Lister agreed. Expenses were heavy and it was important they should not lose a day. Moreover, Cartwright had hinted that he expected them to run risks, and Lister had promised Barbara to help him out. If Brown touched bottom steaming in, tug and barge would soon break up; but Lister was not going to be daunted.
"I'll go down and raise some extra steam," he said. "You'll need full pressure to shove her through the surf."
He was occupied for some time, but when a plume of steam blew from the escape-pipe he came up to the door and looked about. Terrier's languid roll was getting sharper; mast and funnel swung into a wide sweep. Sometimes the dark hull lurched up high above the tug's stern, and sometimes sank in a hollow. The rollers had angry white tops, and a belt of filmy vapor that looked luminous closed the view ahead. Lister knew the vapor was phosphorescent spray, flung up by the turmoil on the bar, through which they must go. If the tug struck and stopped, the white seas would beat her down into the sand. In the meantime, she was using full steam, because, since tide and surf carried her on, one must have speed to steer.
The spray cloud got thick, and wavered with luminous tremblings when the long rollers broke. They came up, spangled with green and gold flashes, from astern, shook their fiery crests about the tug, and vanished ahead, but one heard them crash. Lister thought the tug throbbed to the savage concussion. He could not hear his engines; one heard nothing but the daunting uproar.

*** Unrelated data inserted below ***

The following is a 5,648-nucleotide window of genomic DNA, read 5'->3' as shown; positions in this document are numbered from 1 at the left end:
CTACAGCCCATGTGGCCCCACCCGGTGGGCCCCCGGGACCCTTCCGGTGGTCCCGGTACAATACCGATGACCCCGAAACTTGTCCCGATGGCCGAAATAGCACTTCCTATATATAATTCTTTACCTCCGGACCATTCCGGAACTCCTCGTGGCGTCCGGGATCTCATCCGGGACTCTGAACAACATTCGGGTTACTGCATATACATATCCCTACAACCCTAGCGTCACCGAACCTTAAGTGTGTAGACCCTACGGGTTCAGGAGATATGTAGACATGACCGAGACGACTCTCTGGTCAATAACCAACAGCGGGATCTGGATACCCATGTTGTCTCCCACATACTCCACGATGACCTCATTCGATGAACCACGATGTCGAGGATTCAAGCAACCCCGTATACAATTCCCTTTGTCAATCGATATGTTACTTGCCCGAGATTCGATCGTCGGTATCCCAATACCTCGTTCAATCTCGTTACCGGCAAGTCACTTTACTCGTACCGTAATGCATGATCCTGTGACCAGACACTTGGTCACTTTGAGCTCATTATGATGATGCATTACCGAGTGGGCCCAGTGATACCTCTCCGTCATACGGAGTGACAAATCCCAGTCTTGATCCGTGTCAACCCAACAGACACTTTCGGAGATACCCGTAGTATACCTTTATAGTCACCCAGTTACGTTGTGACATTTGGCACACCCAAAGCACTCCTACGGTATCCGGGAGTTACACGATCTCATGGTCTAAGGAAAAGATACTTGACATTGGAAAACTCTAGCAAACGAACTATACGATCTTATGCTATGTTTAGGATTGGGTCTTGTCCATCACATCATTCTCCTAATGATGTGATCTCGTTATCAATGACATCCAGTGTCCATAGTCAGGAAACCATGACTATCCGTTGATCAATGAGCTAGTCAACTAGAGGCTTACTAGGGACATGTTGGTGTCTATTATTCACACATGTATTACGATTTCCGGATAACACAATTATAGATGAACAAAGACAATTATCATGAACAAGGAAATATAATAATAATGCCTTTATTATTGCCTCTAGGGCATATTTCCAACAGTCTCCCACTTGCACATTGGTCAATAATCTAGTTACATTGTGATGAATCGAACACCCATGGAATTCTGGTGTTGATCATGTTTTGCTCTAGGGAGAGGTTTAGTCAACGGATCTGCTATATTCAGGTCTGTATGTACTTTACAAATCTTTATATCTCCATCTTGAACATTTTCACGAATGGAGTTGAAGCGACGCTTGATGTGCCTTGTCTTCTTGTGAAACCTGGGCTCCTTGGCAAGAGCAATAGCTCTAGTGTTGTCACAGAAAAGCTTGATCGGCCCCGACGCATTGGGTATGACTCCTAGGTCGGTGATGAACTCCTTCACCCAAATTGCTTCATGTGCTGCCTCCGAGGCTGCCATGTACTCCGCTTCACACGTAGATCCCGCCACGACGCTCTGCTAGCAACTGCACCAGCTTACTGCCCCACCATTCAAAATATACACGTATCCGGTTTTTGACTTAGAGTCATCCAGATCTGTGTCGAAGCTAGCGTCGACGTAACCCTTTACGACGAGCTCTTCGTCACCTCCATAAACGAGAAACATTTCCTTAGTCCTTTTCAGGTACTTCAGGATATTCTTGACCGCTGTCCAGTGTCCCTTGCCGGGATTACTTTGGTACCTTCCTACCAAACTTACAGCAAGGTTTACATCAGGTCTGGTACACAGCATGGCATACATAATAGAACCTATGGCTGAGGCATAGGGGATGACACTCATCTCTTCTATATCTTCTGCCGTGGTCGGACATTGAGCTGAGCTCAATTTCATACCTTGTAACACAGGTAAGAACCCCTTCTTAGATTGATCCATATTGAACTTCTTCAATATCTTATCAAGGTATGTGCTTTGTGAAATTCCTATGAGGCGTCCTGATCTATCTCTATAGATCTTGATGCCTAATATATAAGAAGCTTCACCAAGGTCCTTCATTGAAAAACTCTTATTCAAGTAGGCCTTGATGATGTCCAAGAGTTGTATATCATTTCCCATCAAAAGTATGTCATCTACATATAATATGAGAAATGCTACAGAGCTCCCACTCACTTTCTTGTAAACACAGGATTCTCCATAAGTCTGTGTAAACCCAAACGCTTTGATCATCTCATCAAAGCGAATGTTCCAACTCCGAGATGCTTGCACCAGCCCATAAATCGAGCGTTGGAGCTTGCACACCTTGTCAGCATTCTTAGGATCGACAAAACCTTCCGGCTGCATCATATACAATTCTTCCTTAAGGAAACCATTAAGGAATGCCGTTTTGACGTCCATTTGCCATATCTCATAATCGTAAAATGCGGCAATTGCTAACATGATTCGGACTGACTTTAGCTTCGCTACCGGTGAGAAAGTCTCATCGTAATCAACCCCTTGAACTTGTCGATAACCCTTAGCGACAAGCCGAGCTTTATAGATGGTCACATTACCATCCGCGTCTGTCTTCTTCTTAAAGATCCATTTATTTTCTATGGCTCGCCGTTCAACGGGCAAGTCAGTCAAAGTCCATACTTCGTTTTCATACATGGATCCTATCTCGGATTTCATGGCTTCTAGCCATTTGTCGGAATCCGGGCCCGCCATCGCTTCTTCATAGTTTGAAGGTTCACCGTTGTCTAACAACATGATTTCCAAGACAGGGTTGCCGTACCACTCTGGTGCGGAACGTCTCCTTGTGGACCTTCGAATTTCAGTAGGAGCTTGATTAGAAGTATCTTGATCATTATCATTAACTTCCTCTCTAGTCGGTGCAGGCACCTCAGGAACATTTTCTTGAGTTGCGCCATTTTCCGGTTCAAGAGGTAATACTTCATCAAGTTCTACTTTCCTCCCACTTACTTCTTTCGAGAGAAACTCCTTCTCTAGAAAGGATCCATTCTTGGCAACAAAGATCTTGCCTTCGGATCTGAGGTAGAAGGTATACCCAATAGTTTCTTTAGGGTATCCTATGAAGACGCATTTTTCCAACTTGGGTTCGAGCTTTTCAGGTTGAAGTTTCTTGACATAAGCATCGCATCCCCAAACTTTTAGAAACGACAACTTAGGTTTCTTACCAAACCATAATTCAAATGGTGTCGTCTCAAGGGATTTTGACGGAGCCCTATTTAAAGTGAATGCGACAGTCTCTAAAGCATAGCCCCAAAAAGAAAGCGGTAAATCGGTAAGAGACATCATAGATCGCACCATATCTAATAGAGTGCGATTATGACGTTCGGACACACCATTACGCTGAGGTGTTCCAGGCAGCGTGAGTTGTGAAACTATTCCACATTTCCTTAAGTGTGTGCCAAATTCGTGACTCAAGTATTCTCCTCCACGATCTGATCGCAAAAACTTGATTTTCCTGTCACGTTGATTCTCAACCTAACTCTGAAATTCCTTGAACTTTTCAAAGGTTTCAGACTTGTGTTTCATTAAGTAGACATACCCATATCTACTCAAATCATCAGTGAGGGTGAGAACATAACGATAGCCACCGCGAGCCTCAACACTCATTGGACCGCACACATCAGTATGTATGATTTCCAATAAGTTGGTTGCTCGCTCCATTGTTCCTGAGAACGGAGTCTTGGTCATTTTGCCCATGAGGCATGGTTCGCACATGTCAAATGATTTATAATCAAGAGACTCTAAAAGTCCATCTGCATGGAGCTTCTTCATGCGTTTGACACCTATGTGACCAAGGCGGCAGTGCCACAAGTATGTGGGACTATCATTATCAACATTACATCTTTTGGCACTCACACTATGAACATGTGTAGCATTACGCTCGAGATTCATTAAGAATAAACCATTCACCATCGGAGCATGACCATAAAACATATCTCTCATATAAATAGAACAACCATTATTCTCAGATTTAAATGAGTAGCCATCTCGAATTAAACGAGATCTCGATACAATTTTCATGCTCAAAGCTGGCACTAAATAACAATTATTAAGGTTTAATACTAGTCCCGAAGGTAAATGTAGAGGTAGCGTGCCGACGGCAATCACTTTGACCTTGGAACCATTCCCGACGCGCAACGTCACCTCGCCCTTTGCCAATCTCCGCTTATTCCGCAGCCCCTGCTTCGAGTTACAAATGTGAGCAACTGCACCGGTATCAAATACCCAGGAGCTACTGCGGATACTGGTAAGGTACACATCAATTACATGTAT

By and by he felt a shock; not a violent shock, but as if the boat had touched, and was pushing through, something soft. She slowed and Lister saw the black hulk swing up and ride forward on a giant roller's top. It looked as if she were coming on board the tug, and Lister jumped through and slammed the iron door. Brown would need him now.
He heard the roar of water on deck, there was a crash of broken glass, and a shower fell on his head. A cloud of steam and a loud hissing came from the stokehold, and he knew the sea that swept the tug had covered the gratings. If she stuck, the next sea would swamp her and drown the fires, but she had not altogether stopped. The propeller was beating hard and he opened the throttle wide. He felt her move and tremble, as if she struggled in the grip of the sand, and then lift buoyantly. The water that pressed her down had rolled off the deck and the oncoming comber had picked her up and was carrying her along.